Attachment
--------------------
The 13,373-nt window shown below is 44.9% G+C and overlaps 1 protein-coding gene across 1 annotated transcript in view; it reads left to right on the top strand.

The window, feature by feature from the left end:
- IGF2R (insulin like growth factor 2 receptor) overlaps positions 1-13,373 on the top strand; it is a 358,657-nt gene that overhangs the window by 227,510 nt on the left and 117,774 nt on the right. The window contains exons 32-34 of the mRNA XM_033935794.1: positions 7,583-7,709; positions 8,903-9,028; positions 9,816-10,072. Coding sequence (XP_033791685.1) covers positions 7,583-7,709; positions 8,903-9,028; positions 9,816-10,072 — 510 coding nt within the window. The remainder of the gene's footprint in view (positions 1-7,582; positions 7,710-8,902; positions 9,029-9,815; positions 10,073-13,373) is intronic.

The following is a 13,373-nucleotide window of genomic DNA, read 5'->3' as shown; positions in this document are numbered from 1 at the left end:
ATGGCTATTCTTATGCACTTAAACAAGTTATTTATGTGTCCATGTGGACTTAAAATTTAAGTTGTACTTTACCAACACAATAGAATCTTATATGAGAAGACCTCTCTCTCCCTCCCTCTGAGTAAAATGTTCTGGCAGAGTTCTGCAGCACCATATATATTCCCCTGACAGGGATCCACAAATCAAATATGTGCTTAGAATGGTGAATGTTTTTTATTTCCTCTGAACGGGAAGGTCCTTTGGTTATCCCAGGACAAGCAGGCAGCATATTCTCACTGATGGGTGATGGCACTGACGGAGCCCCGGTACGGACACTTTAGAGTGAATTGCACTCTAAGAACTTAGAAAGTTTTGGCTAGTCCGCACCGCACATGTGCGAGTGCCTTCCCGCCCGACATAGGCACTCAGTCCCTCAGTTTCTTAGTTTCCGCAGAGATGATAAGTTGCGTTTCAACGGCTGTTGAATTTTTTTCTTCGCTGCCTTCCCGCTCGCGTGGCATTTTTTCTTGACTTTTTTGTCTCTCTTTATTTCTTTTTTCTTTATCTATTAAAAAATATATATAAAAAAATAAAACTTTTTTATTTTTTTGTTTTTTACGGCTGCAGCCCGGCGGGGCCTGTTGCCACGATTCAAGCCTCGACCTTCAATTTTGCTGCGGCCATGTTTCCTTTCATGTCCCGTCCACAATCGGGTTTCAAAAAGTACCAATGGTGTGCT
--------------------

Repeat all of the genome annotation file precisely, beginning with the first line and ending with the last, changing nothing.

The 13,373-nt window shown below is 44.9% G+C and overlaps 1 protein-coding gene across 1 annotated transcript in view; it reads left to right on the top strand.

The window, feature by feature from the left end:
- IGF2R (insulin like growth factor 2 receptor) overlaps positions 1-13,373 on the top strand; it is a 358,657-nt gene that overhangs the window by 227,510 nt on the left and 117,774 nt on the right. The window contains exons 32-34 of the mRNA XM_033935794.1: positions 7,583-7,709; positions 8,903-9,028; positions 9,816-10,072. Coding sequence (XP_033791685.1) covers positions 7,583-7,709; positions 8,903-9,028; positions 9,816-10,072 — 510 coding nt within the window. The remainder of the gene's footprint in view (positions 1-7,582; positions 7,710-8,902; positions 9,029-9,815; positions 10,073-13,373) is intronic.

The following is a 13,373-nucleotide window of genomic DNA, read 5'->3' as shown; positions in this document are numbered from 1 at the left end:
ATGGCTATTCTTATGCACTTAAACAAGTTATTTATGTGTCCATGTGGACTTAAAATTTAAGTTGTACTTTACCAACACAATAGAATCTTATATGAGAAGACCTCTCTCTCCCTCCCTCTGAGTAAAATGTTCTGGCAGAGTTCTGCAGCACCATATATATTCCCCTGACAGGGATCCACAAATCAAATATGTGCTTAGAATGGTGAATGTTTTTTATTTCCTCTGAACGGGAAGGTCCTTTGGTTATCCCAGGACAAGCAGGCAGCATATTCTCACTGATGGGTGATGGCACTGACGGAGCCCCGGTACGGACACTTTAGAGTGAATTGCACTCTAAGAACTTAGAAAGTTTTGGCTAGTCCGCACCGCACATGTGCGAGTGCCTTCCCGCCCGACATAGGCACTCAGTCCCTCAGTTTCTTAGTTTCCGCAGAGATGATAAGTTGCGTTTCAACGGCTGTTGAATTTTTTTCTTCGCTGCCTTCCCGCTCGCGTGGCATTTTTTCTTGACTTTTTTGTCTCTCTTTATTTCTTTTTTCTTTATCTATTAAAAAATATATATAAAAAAATAAAACTTTTTTATTTTTTTGTTTTTTACGGCTGCAGCCCGGCGGGGCCTGTTGCCACGATTCAAGCCTCGACCTTCAATTTTGCTGCGGCCATGTTTCCTTTCATGTCCCGTCCACAATCGGGTTTCAAAAAGTACCAATGGTGTGCT